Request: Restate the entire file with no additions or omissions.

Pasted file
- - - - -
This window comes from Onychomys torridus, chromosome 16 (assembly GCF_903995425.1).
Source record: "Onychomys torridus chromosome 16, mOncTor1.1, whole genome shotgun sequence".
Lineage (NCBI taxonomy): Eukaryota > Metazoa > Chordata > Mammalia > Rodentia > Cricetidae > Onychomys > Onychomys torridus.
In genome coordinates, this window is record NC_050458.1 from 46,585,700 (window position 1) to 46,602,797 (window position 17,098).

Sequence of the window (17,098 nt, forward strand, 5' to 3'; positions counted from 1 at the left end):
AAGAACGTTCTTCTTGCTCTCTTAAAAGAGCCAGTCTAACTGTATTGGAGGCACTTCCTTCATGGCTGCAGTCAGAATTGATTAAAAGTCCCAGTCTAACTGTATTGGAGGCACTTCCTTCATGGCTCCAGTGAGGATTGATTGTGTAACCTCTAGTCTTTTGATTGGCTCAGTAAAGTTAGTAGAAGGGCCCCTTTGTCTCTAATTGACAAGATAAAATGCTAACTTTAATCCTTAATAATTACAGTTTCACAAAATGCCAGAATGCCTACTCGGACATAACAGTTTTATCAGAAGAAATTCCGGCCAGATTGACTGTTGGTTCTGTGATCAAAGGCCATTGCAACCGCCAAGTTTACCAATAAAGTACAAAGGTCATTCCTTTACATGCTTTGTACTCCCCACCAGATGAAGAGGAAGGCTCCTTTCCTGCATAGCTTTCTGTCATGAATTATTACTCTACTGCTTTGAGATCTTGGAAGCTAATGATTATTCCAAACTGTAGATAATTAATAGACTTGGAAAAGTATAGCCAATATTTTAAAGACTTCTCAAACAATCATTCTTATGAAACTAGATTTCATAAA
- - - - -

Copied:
This window comes from Onychomys torridus, chromosome 16 (assembly GCF_903995425.1).
Source record: "Onychomys torridus chromosome 16, mOncTor1.1, whole genome shotgun sequence".
Lineage (NCBI taxonomy): Eukaryota > Metazoa > Chordata > Mammalia > Rodentia > Cricetidae > Onychomys > Onychomys torridus.
In genome coordinates, this window is record NC_050458.1 from 46,585,700 (window position 1) to 46,602,797 (window position 17,098).

Sequence of the window (17,098 nt, forward strand, 5' to 3'; positions counted from 1 at the left end):
AAGAACGTTCTTCTTGCTCTCTTAAAAGAGCCAGTCTAACTGTATTGGAGGCACTTCCTTCATGGCTGCAGTCAGAATTGATTAAAAGTCCCAGTCTAACTGTATTGGAGGCACTTCCTTCATGGCTCCAGTGAGGATTGATTGTGTAACCTCTAGTCTTTTGATTGGCTCAGTAAAGTTAGTAGAAGGGCCCCTTTGTCTCTAATTGACAAGATAAAATGCTAACTTTAATCCTTAATAATTACAGTTTCACAAAATGCCAGAATGCCTACTCGGACATAACAGTTTTATCAGAAGAAATTCCGGCCAGATTGACTGTTGGTTCTGTGATCAAAGGCCATTGCAACCGCCAAGTTTACCAATAAAGTACAAAGGTCATTCCTTTACATGCTTTGTACTCCCCACCAGATGAAGAGGAAGGCTCCTTTCCTGCATAGCTTTCTGTCATGAATTATTACTCTACTGCTTTGAGATCTTGGAAGCTAATGATTATTCCAAACTGTAGATAATTAATAGACTTGGAAAAGTATAGCCAATATTTTAAAGACTTCTCAAACAATCATTCTTATGAAACTAGATTTCATAAA